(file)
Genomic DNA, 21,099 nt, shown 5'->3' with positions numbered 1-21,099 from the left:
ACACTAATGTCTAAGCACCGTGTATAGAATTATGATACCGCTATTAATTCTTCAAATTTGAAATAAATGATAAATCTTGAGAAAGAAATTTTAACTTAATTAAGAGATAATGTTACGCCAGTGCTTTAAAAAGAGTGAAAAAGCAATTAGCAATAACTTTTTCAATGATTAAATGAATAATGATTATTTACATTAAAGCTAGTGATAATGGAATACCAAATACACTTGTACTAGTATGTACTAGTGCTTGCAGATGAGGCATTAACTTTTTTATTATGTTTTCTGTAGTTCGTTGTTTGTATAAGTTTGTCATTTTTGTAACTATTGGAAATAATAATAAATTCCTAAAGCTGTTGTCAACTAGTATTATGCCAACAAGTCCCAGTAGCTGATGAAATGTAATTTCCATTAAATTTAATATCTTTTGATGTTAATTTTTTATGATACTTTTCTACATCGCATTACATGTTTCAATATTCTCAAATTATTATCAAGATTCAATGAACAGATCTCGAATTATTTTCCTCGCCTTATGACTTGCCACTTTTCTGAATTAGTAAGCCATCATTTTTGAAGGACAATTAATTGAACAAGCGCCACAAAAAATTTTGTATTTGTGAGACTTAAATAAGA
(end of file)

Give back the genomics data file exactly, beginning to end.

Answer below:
Genomic DNA, 21,099 nt, shown 5'->3' with positions numbered 1-21,099 from the left:
ACACTAATGTCTAAGCACCGTGTATAGAATTATGATACCGCTATTAATTCTTCAAATTTGAAATAAATGATAAATCTTGAGAAAGAAATTTTAACTTAATTAAGAGATAATGTTACGCCAGTGCTTTAAAAAGAGTGAAAAAGCAATTAGCAATAACTTTTTCAATGATTAAATGAATAATGATTATTTACATTAAAGCTAGTGATAATGGAATACCAAATACACTTGTACTAGTATGTACTAGTGCTTGCAGATGAGGCATTAACTTTTTTATTATGTTTTCTGTAGTTCGTTGTTTGTATAAGTTTGTCATTTTTGTAACTATTGGAAATAATAATAAATTCCTAAAGCTGTTGTCAACTAGTATTATGCCAACAAGTCCCAGTAGCTGATGAAATGTAATTTCCATTAAATTTAATATCTTTTGATGTTAATTTTTTATGATACTTTTCTACATCGCATTACATGTTTCAATATTCTCAAATTATTATCAAGATTCAATGAACAGATCTCGAATTATTTTCCTCGCCTTATGACTTGCCACTTTTCTGAATTAGTAAGCCATCATTTTTGAAGGACAATTAATTGAACAAGCGCCACAAAAAATTTTGTATTTGTGAGACTTAAATAAGA